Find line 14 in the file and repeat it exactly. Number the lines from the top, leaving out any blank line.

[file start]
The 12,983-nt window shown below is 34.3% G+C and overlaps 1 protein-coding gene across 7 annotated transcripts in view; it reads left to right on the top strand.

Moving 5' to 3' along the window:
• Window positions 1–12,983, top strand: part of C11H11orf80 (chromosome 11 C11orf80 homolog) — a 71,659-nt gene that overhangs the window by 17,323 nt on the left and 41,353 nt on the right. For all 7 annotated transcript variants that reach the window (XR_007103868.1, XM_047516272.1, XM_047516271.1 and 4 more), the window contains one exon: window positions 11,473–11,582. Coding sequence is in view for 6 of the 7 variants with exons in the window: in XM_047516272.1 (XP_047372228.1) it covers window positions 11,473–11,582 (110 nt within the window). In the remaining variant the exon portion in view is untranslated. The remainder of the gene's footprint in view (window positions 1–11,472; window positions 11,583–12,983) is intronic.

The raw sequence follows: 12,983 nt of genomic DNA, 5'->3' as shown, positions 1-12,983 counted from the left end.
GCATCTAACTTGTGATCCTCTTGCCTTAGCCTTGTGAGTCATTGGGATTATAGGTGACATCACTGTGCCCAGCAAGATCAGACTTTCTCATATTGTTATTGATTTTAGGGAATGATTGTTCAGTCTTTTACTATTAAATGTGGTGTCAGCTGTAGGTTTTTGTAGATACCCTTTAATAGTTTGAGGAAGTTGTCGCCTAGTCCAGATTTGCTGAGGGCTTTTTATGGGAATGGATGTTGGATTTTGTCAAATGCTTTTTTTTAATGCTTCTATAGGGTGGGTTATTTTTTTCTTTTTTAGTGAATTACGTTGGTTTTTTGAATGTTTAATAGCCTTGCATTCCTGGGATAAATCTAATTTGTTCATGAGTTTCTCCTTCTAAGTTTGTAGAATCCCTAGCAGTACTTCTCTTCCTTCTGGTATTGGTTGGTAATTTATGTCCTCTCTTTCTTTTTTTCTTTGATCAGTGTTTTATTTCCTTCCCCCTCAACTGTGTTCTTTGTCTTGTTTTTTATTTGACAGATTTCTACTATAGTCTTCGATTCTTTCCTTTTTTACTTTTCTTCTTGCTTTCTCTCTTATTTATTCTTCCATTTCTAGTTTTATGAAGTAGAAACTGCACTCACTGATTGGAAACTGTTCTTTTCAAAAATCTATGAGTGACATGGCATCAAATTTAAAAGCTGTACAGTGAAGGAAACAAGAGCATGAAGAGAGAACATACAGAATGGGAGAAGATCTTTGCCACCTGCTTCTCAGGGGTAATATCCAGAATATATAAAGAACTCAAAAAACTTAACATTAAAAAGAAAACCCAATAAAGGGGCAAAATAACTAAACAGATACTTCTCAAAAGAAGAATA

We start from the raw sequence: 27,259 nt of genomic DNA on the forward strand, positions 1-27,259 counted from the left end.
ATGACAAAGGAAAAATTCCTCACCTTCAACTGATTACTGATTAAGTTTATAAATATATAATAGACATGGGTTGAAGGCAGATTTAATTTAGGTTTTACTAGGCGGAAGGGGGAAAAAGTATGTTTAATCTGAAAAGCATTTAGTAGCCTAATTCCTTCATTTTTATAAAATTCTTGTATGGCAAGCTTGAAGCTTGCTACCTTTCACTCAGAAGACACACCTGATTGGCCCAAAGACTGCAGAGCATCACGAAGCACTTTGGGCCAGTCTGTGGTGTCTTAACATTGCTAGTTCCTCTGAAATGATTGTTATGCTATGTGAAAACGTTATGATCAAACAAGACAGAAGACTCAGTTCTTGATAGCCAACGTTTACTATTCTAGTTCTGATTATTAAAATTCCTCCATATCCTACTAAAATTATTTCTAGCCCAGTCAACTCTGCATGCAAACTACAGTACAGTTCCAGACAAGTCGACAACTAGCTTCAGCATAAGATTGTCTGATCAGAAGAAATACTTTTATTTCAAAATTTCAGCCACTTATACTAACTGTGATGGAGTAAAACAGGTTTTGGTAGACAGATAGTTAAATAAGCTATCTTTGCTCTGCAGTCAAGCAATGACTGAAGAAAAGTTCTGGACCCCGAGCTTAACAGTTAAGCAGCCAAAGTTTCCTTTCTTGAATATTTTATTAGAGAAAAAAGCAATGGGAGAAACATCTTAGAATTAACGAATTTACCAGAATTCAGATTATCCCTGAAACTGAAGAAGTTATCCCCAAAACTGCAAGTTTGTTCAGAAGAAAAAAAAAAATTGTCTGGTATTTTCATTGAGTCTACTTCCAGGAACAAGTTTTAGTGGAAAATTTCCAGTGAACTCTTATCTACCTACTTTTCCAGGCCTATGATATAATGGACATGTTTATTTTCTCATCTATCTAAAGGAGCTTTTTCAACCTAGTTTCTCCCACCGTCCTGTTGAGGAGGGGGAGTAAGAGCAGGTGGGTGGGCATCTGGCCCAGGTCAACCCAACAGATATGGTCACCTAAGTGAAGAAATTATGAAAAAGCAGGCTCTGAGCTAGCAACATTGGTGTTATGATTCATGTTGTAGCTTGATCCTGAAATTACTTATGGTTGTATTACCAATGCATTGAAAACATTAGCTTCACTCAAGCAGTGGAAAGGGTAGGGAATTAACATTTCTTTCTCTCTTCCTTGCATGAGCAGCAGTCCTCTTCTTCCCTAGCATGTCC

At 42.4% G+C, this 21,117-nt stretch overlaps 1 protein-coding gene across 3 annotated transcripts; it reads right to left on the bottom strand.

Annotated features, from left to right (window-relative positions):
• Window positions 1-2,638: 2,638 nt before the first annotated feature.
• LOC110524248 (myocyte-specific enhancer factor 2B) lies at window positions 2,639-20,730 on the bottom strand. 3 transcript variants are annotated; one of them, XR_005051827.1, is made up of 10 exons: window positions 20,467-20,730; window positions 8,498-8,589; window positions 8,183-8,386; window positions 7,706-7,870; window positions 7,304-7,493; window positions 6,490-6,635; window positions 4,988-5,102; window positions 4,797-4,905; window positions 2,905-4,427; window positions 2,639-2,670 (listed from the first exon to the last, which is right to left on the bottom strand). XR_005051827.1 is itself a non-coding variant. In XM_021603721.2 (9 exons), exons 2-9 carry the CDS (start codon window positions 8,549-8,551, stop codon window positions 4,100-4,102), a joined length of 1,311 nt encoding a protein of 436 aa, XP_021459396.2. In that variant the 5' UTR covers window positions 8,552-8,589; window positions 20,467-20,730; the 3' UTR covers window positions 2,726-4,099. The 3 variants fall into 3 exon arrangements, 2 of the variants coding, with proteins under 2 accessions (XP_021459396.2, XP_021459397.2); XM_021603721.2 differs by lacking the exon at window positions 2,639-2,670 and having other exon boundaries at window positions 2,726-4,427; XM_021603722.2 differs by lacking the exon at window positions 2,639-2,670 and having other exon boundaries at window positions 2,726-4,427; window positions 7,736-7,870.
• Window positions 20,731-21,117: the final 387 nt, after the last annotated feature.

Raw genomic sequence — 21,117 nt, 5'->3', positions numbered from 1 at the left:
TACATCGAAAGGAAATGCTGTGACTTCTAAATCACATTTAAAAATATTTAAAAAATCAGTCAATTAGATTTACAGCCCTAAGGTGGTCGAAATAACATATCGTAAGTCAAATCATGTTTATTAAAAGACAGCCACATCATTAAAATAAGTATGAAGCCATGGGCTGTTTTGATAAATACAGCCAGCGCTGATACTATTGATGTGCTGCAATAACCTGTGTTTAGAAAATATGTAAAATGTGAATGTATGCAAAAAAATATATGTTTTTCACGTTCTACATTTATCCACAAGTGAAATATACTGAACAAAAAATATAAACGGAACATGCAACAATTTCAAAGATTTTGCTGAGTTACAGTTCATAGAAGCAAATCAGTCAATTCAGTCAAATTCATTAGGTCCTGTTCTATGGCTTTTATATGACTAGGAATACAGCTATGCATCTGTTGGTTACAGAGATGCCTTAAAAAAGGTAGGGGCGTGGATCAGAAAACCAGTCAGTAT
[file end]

TACATCGAAAGGAAATGCTGTGACTTCTAAATCACATTTAAAAATATTTAAAAAATCAGTCAATTAGATTTACAGCCCTAAGGTGGTCGAAATAACATATCGTAAGTCAAATCATGTTTATTAAAAGACAGCCACATCATTAAAATAAGTATGAAGCCATGGGCTGTTTTGATAAATACAGCCAGCGCTGATACTATTGATGTGCTGCAATAACCTGTGTTTAGAAAATATGTAAAATGTGAATGTATGCAAAAAAATATATGTTTTTCACGTTCTACATTTATCCACAAGTGAAATATACTGAACAAAAAATATAAACGGAACATGCAACAATTTCAAAGATTTTGCTGAGTTACAGTTCATAGAAGCAAATCAGTCAATTCAGTCAAATTCATTAGGTCCTGTTCTATGGCTTTTATATGACTAGGAATACAGCTATGCATCTGTTGGTTACAGAGATGCCTTAAAAAAGGTAGGGGCGTGGATCAGAAAACCAGTCAGTAT